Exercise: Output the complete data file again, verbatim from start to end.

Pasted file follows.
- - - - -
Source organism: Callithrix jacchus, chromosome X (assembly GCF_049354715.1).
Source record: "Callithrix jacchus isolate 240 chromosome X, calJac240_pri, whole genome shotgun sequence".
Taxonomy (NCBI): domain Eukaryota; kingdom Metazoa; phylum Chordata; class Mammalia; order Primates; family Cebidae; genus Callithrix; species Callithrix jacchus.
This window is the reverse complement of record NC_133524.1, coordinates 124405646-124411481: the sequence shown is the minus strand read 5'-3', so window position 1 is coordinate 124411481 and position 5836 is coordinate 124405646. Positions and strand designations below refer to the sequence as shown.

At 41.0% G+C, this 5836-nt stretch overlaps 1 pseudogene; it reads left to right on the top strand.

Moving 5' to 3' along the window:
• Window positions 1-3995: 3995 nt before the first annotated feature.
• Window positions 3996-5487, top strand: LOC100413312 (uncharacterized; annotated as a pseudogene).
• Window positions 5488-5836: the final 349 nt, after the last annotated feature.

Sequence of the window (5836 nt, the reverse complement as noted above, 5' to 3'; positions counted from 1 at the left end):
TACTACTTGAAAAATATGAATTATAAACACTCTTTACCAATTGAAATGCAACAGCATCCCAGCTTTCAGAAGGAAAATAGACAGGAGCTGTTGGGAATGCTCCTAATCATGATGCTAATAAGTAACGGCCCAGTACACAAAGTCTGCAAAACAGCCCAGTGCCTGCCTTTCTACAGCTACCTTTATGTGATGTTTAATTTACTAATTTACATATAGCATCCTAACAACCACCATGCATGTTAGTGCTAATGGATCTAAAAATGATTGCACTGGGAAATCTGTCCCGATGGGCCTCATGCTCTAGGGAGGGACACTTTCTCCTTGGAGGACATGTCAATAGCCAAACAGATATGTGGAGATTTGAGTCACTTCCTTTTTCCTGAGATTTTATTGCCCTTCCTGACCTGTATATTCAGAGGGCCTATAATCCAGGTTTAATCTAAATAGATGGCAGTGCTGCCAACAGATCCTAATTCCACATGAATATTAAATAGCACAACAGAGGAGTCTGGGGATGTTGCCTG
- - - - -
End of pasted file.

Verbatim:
Source organism: Callithrix jacchus, chromosome X (assembly GCF_049354715.1).
Source record: "Callithrix jacchus isolate 240 chromosome X, calJac240_pri, whole genome shotgun sequence".
Taxonomy (NCBI): domain Eukaryota; kingdom Metazoa; phylum Chordata; class Mammalia; order Primates; family Cebidae; genus Callithrix; species Callithrix jacchus.
This window is the reverse complement of record NC_133524.1, coordinates 124405646-124411481: the sequence shown is the minus strand read 5'-3', so window position 1 is coordinate 124411481 and position 5836 is coordinate 124405646. Positions and strand designations below refer to the sequence as shown.

At 41.0% G+C, this 5836-nt stretch overlaps 1 pseudogene; it reads left to right on the top strand.

Moving 5' to 3' along the window:
• Window positions 1-3995: 3995 nt before the first annotated feature.
• Window positions 3996-5487, top strand: LOC100413312 (uncharacterized; annotated as a pseudogene).
• Window positions 5488-5836: the final 349 nt, after the last annotated feature.

Sequence of the window (5836 nt, the reverse complement as noted above, 5' to 3'; positions counted from 1 at the left end):
TACTACTTGAAAAATATGAATTATAAACACTCTTTACCAATTGAAATGCAACAGCATCCCAGCTTTCAGAAGGAAAATAGACAGGAGCTGTTGGGAATGCTCCTAATCATGATGCTAATAAGTAACGGCCCAGTACACAAAGTCTGCAAAACAGCCCAGTGCCTGCCTTTCTACAGCTACCTTTATGTGATGTTTAATTTACTAATTTACATATAGCATCCTAACAACCACCATGCATGTTAGTGCTAATGGATCTAAAAATGATTGCACTGGGAAATCTGTCCCGATGGGCCTCATGCTCTAGGGAGGGACACTTTCTCCTTGGAGGACATGTCAATAGCCAAACAGATATGTGGAGATTTGAGTCACTTCCTTTTTCCTGAGATTTTATTGCCCTTCCTGACCTGTATATTCAGAGGGCCTATAATCCAGGTTTAATCTAAATAGATGGCAGTGCTGCCAACAGATCCTAATTCCACATGAATATTAAATAGCACAACAGAGGAGTCTGGGGATGTTGCCTG